She said she supports the proposed College for All Act, introduced by Sen. Bernie Sanders and Rep. Pramila Jayapal, that would do this. Alternatively, offering two free years of community college would also accomplish that same competition she believes is necessary for long-term change.

1:41 p.m. ET, February 28, 2023

Oral arguments have finished

From CNN's Katie Lobosco

The Supreme Court finished hearing oral arguments in two cases challenging President Joe Biden's student loan forgiveness program.

What may happen next: Under normal circumstances, a case with such high political stakes would likely be resolved in late June or early July. But because the justices expedited the briefing, there is a possibility they may prioritize the opinion and release it before the end of the term.

If the Supreme Court rules that the Biden administration’s student loan forgiveness program is legal and allows it to move forward — or if the court dismisses the challenges due to a lack of “standing,” or the legal right to bring the disputes in the first place — it’s possible the government will begin issuing some debt cancellations fairly quickly.

If the court strikes down the program, it could be possible for the administration to make some modifications to the policy and try again – though that process could take months.

1:34 p.m. ET, February 28, 2023

US solicitor general returns to podium for rebuttal and closing argument on behalf of Biden administration

From CNN's Ariane de Vogue and Tierney Sneed

US Solicitor General Elizabeth Prelogar is now at the podium again to deliver her rebuttal and closing arguments.

During today's hearing, Prelogar has argued that the administration has the clear legal authority to provide relief to borrowers in order to protect them from the financial harms brought on by the pandemic, such as the inability to buy food or make rent or mortgage payments.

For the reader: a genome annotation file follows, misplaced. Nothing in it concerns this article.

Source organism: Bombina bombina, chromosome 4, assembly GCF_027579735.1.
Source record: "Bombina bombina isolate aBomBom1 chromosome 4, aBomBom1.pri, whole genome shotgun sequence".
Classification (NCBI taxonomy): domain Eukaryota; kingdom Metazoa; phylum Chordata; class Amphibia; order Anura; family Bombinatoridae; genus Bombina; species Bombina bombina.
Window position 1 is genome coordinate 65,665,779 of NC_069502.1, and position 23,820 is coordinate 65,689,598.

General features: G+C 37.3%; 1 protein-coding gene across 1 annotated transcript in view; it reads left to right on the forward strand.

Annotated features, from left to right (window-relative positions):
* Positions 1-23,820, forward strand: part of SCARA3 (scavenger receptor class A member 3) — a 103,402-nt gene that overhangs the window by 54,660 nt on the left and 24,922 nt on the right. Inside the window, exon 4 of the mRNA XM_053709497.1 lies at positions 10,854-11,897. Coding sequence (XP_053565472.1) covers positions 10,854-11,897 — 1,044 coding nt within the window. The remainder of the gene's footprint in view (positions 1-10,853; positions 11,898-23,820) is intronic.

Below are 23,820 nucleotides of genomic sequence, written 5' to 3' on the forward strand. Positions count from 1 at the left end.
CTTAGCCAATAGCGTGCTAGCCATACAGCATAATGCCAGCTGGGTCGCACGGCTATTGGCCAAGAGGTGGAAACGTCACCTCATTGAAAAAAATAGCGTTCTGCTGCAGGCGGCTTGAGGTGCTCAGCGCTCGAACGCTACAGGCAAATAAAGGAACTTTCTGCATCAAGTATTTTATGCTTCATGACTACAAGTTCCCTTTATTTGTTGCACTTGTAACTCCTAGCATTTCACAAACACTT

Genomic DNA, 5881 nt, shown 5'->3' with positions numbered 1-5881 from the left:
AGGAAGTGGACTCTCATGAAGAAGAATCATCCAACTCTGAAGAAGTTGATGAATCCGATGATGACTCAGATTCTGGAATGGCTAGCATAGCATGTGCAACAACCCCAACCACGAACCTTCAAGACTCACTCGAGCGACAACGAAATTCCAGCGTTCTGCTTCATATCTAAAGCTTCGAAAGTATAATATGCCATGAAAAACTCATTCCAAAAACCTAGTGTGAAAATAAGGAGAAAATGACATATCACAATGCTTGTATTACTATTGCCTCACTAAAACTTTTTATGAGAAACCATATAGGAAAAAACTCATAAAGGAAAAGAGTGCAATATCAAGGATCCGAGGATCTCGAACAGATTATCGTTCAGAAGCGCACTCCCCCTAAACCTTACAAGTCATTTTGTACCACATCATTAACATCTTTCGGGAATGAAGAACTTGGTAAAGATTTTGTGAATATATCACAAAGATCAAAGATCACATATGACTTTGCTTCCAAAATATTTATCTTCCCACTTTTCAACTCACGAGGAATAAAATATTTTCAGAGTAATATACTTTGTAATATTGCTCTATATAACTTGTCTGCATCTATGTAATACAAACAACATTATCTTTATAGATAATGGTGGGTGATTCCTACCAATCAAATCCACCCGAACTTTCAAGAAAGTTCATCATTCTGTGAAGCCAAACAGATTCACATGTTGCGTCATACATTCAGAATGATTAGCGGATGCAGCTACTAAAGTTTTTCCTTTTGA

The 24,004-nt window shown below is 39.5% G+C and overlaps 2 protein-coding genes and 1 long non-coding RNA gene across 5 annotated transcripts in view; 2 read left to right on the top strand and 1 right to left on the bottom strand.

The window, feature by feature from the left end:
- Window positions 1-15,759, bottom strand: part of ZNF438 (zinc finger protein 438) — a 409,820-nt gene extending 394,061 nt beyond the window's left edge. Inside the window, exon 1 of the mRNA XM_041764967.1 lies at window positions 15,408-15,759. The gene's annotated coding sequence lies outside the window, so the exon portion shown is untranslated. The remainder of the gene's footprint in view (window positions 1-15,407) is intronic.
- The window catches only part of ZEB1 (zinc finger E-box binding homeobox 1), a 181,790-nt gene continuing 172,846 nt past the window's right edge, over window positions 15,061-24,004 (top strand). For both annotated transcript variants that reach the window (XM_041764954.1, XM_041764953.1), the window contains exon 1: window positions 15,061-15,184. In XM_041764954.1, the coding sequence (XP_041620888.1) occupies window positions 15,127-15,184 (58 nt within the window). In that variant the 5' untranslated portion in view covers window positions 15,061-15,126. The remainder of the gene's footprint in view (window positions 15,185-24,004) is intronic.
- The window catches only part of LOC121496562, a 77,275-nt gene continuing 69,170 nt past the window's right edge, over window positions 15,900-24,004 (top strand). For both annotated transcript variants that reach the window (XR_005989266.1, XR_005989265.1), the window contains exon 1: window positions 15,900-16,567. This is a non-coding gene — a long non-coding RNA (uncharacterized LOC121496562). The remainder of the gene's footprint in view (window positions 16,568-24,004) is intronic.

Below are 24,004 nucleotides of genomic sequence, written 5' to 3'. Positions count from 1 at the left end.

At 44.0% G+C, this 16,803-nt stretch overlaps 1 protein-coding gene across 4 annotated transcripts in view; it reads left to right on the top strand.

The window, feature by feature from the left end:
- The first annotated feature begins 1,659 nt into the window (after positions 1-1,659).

She stressed that the Higher Education Relief Opportunities for Students Act of 2003 —known as the HEROES ACT— provides the legal authority for the relief. She will also say that the states do not have the sufficient injury necessary to bring the claim in the first place.

Prelogar told the Supreme Court that it should not be thinking about the political debate over student debt that predated the pandemic when the justices consider whether Biden's forgiveness program is lawful.

1:28 p.m. ET, February 28, 2023

Court's liberals shoot back at conservatives' focus on "fairness" of Biden debt relief program

From CNN's Tierney Sneed

The court's liberals pushed back on how conservative justices had focused on whether the Biden student debt relief program was fair to all borrowers. The issue is key to the case the court is hearing now, because the challengers -- two borrowers -- claim they were unlawfully deprived of a notice-and-comment period to argue to the agency that the program wasn't fair to them.

"I think the bottom-line answer to be, everybody suffered in the pandemic. But different people got different benefits because they qualified under different programs, correct?" Justice Sonia Sotomayor noted to US Solicitor General Elizabeth Prelogar.

Sotomayor: There is an "inherent unfairness in society because we're not a society of unlimited resources."

Justice Ketanji Brown Jackson echoed that point, telling Prelogar, "I'm wondering whether or not the same fairness issue would arise with respect to any federal benefit programs."

1:09 p.m. ET, February 28, 2023

Attorney representing student borrowers is now at the podium

From CNN's Ariane de Vogue

Attorney J. Michael Connolly is now taking the podium on behalf of two student borrowers — Myra Brown and Alexander Taylor.

Connolly works for the boutique law firm Consovoy McCarthy, which also represented former President Donald Trump in some of his legal battles.

Connolly is likely to repeat what he said in briefs, that the HEROES Act “does not authorize the Secretary to cancel nearly half-a-trillion dollars in debts held by tens of millions of individuals."